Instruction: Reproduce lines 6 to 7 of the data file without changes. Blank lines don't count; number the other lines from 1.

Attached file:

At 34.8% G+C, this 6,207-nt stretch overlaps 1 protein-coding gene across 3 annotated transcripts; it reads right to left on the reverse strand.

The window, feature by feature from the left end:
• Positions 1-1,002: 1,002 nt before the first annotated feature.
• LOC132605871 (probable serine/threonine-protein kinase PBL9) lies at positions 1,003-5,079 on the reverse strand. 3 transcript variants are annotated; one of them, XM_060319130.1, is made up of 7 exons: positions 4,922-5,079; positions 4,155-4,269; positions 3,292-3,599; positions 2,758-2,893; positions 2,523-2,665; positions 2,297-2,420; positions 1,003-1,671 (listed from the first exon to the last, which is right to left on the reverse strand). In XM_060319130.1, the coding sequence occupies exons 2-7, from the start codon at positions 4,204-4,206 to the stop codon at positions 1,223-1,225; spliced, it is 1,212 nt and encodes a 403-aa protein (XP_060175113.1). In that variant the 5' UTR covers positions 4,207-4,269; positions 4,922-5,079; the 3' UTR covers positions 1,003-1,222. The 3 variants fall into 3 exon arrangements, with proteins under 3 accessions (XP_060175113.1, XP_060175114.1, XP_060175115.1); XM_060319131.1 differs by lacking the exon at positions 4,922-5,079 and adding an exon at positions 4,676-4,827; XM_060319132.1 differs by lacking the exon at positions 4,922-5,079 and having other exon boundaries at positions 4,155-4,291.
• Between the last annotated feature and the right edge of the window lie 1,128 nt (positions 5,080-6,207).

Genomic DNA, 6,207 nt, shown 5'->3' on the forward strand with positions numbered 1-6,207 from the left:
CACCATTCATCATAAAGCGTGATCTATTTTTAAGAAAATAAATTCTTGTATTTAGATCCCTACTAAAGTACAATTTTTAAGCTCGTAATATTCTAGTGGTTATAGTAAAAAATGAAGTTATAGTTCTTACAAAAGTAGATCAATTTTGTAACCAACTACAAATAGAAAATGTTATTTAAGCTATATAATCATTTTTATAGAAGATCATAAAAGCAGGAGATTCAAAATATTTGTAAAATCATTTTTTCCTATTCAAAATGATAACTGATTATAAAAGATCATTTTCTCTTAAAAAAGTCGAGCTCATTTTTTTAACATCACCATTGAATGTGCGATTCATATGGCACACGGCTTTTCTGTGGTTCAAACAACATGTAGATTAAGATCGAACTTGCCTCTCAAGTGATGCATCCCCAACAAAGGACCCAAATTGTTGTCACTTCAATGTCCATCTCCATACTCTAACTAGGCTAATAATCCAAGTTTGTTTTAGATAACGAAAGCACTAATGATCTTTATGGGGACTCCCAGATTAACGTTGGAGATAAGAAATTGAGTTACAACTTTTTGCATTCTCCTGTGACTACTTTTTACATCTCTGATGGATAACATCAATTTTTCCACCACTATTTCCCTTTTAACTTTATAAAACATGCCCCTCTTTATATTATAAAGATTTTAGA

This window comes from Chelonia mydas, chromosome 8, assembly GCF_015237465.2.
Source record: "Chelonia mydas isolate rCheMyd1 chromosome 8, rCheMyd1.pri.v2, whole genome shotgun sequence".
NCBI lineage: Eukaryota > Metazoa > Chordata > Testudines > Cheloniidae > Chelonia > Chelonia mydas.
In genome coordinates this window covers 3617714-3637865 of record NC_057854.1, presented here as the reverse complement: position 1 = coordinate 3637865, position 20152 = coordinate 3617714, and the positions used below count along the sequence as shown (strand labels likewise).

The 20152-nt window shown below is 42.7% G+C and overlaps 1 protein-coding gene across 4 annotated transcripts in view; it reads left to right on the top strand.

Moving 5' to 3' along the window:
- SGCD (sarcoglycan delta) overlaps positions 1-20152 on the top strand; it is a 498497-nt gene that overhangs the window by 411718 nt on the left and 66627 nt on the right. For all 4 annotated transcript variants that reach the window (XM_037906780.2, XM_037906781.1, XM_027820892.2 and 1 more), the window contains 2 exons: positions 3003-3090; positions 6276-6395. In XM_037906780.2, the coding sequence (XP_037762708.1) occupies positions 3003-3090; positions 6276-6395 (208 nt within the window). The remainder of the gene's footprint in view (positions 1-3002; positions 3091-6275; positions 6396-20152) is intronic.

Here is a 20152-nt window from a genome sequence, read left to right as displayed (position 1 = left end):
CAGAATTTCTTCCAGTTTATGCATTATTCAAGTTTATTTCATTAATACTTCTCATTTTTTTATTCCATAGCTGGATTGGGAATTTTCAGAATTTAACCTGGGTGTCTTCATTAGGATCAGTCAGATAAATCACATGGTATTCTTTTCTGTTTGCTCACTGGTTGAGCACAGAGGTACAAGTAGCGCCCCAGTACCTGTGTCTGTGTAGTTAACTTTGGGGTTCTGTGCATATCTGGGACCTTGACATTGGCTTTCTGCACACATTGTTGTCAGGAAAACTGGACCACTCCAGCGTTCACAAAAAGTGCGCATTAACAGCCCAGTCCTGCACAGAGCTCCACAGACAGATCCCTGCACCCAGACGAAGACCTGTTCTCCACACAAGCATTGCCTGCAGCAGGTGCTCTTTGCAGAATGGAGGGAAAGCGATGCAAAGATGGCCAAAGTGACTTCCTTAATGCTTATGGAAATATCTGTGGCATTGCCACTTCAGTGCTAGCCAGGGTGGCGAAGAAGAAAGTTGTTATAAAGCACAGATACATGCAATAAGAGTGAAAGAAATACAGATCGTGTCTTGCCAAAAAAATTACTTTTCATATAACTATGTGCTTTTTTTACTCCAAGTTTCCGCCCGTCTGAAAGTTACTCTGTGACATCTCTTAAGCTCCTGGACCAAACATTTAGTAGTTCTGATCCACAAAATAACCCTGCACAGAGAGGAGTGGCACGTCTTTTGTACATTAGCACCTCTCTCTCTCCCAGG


Genomic DNA, 6,207 nt, shown 5'->3' on the forward strand with positions numbered 1-6,207 from the left:
CACCATTCATCATAAAGCGTGATCTATTTTTAAGAAAATAAATTCTTGTATTTAGATCCCTACTAAAGTACAATTTTTAAGCTCGTAATATTCTAGTGGTTATAGTAAAAAATGAAGTTATAGTTCTTACAAAAGTAGATCAATTTTGTAACCAACTACAAATAGAAAATGTTATTTAAGCTATATAATCATTTTTATAGAAGATCATAAAAGCAGGAGATTCAAAATATTTGTAAAATCATTTTTTCCTATTCAAAATGATAACTGATTATAAAAGATCATTTTCTCTTAAAAAAGTCGAGCTCATTTTTTTAACATCACCATTGAATGTGCGATTCATATGGCACACGGCTTTTCTGTGGTTCAAACAACATGTAGATTAAGATCGAACTTGCCTCTCAAGTGATGCATCCCCAACAAAGGACCCAAATTGTTGTCACTTCAATGTCCATCTCCATACTCTAACTAGGCTAATAATCCAAGTTTGTTTTAGATAACGAAAGCACTAATGATCTTTATGGGGACTCCCAGATTAACGTTGGAGATAAGAAATTGAGTTACAACTTTTTGCATTCTCCTGTGACTACTTTTTACATCTCTGATGGATAACATCAATTTTTCCACCACTATTTCCCTTTTAACTTTATAAAACATGCCCCTCTTTATATTATAAAGATTTTAGA